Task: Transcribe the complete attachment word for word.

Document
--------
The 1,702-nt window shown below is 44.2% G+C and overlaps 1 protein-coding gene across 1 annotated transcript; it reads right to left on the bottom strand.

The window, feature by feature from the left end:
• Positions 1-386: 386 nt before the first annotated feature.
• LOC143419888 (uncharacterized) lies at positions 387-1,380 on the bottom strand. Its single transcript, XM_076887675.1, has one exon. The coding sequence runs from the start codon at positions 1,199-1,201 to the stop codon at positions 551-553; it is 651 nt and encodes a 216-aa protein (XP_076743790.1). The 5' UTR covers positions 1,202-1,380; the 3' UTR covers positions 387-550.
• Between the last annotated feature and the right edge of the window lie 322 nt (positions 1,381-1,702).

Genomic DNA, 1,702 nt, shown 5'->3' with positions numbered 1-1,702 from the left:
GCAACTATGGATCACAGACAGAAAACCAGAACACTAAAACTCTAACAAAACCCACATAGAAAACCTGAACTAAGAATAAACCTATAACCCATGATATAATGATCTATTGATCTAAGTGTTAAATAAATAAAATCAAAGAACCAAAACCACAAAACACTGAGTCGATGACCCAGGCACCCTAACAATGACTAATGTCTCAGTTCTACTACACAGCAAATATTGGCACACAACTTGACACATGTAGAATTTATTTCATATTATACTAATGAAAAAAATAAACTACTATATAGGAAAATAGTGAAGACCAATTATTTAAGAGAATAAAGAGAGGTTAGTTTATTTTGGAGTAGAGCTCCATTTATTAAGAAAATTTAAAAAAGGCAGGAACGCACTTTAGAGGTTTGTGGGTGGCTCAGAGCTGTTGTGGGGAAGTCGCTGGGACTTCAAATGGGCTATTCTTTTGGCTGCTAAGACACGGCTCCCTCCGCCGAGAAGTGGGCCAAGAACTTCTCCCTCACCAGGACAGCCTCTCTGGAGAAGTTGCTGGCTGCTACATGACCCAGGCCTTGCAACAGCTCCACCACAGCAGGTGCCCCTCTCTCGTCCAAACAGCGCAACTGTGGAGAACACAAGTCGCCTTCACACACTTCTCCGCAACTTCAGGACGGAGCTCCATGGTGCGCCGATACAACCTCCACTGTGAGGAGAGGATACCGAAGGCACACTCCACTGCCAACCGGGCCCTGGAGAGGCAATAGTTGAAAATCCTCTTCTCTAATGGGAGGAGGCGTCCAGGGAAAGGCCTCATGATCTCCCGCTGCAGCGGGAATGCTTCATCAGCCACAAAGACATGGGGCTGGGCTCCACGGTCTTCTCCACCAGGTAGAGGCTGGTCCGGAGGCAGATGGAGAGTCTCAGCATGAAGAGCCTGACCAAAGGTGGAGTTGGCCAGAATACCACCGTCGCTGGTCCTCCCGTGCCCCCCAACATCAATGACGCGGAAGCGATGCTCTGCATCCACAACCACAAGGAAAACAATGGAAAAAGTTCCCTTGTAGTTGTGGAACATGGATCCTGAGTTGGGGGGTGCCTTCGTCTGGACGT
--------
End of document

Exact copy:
The 1,702-nt window shown below is 44.2% G+C and overlaps 1 protein-coding gene across 1 annotated transcript; it reads right to left on the bottom strand.

The window, feature by feature from the left end:
• Positions 1-386: 386 nt before the first annotated feature.
• LOC143419888 (uncharacterized) lies at positions 387-1,380 on the bottom strand. Its single transcript, XM_076887675.1, has one exon. The coding sequence runs from the start codon at positions 1,199-1,201 to the stop codon at positions 551-553; it is 651 nt and encodes a 216-aa protein (XP_076743790.1). The 5' UTR covers positions 1,202-1,380; the 3' UTR covers positions 387-550.
• Between the last annotated feature and the right edge of the window lie 322 nt (positions 1,381-1,702).

Genomic DNA, 1,702 nt, shown 5'->3' with positions numbered 1-1,702 from the left:
GCAACTATGGATCACAGACAGAAAACCAGAACACTAAAACTCTAACAAAACCCACATAGAAAACCTGAACTAAGAATAAACCTATAACCCATGATATAATGATCTATTGATCTAAGTGTTAAATAAATAAAATCAAAGAACCAAAACCACAAAACACTGAGTCGATGACCCAGGCACCCTAACAATGACTAATGTCTCAGTTCTACTACACAGCAAATATTGGCACACAACTTGACACATGTAGAATTTATTTCATATTATACTAATGAAAAAAATAAACTACTATATAGGAAAATAGTGAAGACCAATTATTTAAGAGAATAAAGAGAGGTTAGTTTATTTTGGAGTAGAGCTCCATTTATTAAGAAAATTTAAAAAAGGCAGGAACGCACTTTAGAGGTTTGTGGGTGGCTCAGAGCTGTTGTGGGGAAGTCGCTGGGACTTCAAATGGGCTATTCTTTTGGCTGCTAAGACACGGCTCCCTCCGCCGAGAAGTGGGCCAAGAACTTCTCCCTCACCAGGACAGCCTCTCTGGAGAAGTTGCTGGCTGCTACATGACCCAGGCCTTGCAACAGCTCCACCACAGCAGGTGCCCCTCTCTCGTCCAAACAGCGCAACTGTGGAGAACACAAGTCGCCTTCACACACTTCTCCGCAACTTCAGGACGGAGCTCCATGGTGCGCCGATACAACCTCCACTGTGAGGAGAGGATACCGAAGGCACACTCCACTGCCAACCGGGCCCTGGAGAGGCAATAGTTGAAAATCCTCTTCTCTAATGGGAGGAGGCGTCCAGGGAAAGGCCTCATGATCTCCCGCTGCAGCGGGAATGCTTCATCAGCCACAAAGACATGGGGCTGGGCTCCACGGTCTTCTCCACCAGGTAGAGGCTGGTCCGGAGGCAGATGGAGAGTCTCAGCATGAAGAGCCTGACCAAAGGTGGAGTTGGCCAGAATACCACCGTCGCTGGTCCTCCCGTGCCCCCCAACATCAATGACGCGGAAGCGATGCTCTGCATCCACAACCACAAGGAAAACAATGGAAAAAGTTCCCTTGTAGTTGTGGAACATGGATCCTGAGTTGGGGGGTGCCTTCGTCTGGACGT